A Late Winter Swelling

This was actually written in February of this year.  I’m aware it’s a tad out of season.  Sorry for the lack of pictures lately.

Among the dark days doled out during this winter of my own discontent, in this month of quadrennially added days, a granule of the spring to come (or maybe of one past) has sifted through the gloomy filter of heavens overcast.

The sun, unencumbered! The work day is usurped by thaw, by the evanescent scent of fertile ground, by the amorous activities of animals, by the hum of optimistic bees amongst the sex of hardy, early bulbs.

My last five turns tilted from the sun were spent in the land of the Great Damp. This was my first spent since, humbled in my home state. I had returned from western Washington under duress, a refugee from caustic affairs and soggy weather, expecting the sultry summers and white, crisp winters of Pennsylvania to dislodge my soul from the morass of saturated flesh that the people and weather of Washington had molded me into.

The summer to which I returned, however, was just as wet as the one I had left. And despite a harsh thrashing of snow in late October which laid heavily on the still-leaved trees (and cracked and boomed like Armageddon as limb after limb succumbed to the weight – power lines snapped sizzling to the ground and roofs caved in as the burdened boughs yielded to their loads), winter was not white, and yet wet.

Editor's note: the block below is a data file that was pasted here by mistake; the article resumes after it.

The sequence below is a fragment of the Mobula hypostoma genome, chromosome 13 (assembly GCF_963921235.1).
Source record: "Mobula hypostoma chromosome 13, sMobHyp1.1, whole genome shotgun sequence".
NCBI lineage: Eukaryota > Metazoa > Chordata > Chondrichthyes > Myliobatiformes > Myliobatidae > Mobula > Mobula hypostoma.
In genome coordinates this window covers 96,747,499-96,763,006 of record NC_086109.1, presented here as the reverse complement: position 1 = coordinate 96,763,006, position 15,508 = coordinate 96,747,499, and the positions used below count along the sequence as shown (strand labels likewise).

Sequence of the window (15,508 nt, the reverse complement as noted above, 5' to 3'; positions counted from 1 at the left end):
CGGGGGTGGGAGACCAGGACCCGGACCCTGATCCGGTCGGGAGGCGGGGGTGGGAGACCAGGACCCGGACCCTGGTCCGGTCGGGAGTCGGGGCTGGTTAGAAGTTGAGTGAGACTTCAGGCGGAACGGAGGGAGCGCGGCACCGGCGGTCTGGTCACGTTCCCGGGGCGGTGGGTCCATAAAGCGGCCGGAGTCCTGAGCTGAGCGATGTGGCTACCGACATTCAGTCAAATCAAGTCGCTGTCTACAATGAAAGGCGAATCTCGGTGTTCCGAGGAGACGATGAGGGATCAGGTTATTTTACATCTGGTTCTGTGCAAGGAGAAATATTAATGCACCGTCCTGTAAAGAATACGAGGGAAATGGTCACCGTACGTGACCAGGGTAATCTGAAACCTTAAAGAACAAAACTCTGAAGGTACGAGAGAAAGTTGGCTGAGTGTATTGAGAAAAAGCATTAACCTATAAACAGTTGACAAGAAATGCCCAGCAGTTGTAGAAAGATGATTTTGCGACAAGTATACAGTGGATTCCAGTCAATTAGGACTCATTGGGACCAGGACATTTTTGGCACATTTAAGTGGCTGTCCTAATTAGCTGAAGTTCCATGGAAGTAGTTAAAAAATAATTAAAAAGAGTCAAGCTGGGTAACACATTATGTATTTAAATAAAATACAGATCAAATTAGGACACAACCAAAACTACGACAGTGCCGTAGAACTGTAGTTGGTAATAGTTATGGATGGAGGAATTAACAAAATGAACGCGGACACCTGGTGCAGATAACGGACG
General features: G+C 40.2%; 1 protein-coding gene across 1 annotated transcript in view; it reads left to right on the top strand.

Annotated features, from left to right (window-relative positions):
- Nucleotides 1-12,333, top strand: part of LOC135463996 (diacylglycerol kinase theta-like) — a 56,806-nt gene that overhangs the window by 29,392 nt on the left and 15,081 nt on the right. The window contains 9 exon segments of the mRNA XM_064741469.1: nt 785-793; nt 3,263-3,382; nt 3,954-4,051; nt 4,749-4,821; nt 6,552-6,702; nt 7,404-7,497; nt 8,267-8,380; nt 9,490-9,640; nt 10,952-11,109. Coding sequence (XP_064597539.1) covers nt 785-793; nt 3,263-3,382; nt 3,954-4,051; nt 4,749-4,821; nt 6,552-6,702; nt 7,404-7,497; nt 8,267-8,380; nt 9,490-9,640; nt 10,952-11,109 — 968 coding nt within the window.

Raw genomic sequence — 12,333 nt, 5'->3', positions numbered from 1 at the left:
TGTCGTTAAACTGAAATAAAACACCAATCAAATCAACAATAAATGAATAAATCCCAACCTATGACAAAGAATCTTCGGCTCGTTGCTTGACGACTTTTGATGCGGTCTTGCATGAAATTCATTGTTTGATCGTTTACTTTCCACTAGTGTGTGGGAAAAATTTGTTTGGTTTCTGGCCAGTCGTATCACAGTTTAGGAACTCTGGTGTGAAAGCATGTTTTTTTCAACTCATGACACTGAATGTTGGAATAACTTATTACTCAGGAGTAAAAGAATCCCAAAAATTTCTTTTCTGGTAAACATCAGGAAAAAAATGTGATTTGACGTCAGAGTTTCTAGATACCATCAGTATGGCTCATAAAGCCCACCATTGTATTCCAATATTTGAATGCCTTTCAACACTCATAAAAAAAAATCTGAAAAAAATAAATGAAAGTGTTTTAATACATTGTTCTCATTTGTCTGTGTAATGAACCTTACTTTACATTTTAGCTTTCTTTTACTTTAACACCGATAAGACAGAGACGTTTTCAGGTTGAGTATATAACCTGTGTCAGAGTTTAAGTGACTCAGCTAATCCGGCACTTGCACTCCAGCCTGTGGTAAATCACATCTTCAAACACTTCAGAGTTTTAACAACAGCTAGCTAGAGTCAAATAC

And so I was denied the death of a desolate winter. I slogged onward through the muck, protected from the wet only by layers of wool and an internal membrane of bourbon. Still, a seed sat dormant inside of me, with greater anticipation of renewal than my own. A corpuscle of expectation.

Then this late day in February, as the sun frees itself of the bondage of clouds it activates as if by string or mechanism the ardor of minute life, the vigor of existence. Dark earth, crumbled like heady cheese, fragrant with life and fermentation, cross-hatched by ghostly mycelium thrusting its umbrella fruit, rising steam, bulging bulbs; all is tumescent. I am suddenly enveloped in the miasma as a fetus in its placenta, nourished in some osmotic way by the slow reanimation of life.

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